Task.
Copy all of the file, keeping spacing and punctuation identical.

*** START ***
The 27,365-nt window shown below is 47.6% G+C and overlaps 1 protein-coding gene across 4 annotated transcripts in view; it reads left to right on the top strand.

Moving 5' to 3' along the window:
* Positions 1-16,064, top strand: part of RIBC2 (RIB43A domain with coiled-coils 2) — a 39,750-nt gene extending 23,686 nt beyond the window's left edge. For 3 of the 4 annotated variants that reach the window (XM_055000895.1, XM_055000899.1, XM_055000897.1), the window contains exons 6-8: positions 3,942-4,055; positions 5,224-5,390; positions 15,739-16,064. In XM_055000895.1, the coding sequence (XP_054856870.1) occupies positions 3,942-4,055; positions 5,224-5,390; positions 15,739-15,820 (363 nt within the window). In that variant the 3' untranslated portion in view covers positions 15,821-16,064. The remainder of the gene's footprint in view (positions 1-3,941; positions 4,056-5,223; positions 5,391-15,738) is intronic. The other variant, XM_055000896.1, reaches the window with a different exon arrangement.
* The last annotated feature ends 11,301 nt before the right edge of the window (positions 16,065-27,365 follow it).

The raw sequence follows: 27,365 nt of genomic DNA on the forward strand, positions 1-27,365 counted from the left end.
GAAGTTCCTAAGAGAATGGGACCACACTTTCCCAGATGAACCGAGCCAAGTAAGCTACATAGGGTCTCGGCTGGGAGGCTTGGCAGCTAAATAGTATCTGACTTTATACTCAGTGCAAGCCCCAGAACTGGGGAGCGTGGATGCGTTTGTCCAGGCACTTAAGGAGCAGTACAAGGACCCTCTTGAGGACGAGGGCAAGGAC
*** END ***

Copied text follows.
The 27,365-nt window shown below is 47.6% G+C and overlaps 1 protein-coding gene across 4 annotated transcripts in view; it reads left to right on the top strand.

Moving 5' to 3' along the window:
* Positions 1-16,064, top strand: part of RIBC2 (RIB43A domain with coiled-coils 2) — a 39,750-nt gene extending 23,686 nt beyond the window's left edge. For 3 of the 4 annotated variants that reach the window (XM_055000895.1, XM_055000899.1, XM_055000897.1), the window contains exons 6-8: positions 3,942-4,055; positions 5,224-5,390; positions 15,739-16,064. In XM_055000895.1, the coding sequence (XP_054856870.1) occupies positions 3,942-4,055; positions 5,224-5,390; positions 15,739-15,820 (363 nt within the window). In that variant the 3' untranslated portion in view covers positions 15,821-16,064. The remainder of the gene's footprint in view (positions 1-3,941; positions 4,056-5,223; positions 5,391-15,738) is intronic. The other variant, XM_055000896.1, reaches the window with a different exon arrangement.
* The last annotated feature ends 11,301 nt before the right edge of the window (positions 16,065-27,365 follow it).

The raw sequence follows: 27,365 nt of genomic DNA on the forward strand, positions 1-27,365 counted from the left end.
GAAGTTCCTAAGAGAATGGGACCACACTTTCCCAGATGAACCGAGCCAAGTAAGCTACATAGGGTCTCGGCTGGGAGGCTTGGCAGCTAAATAGTATCTGACTTTATACTCAGTGCAAGCCCCAGAACTGGGGAGCGTGGATGCGTTTGTCCAGGCACTTAAGGAGCAGTACAAGGACCCTCTTGAGGACGAGGGCAAGGAC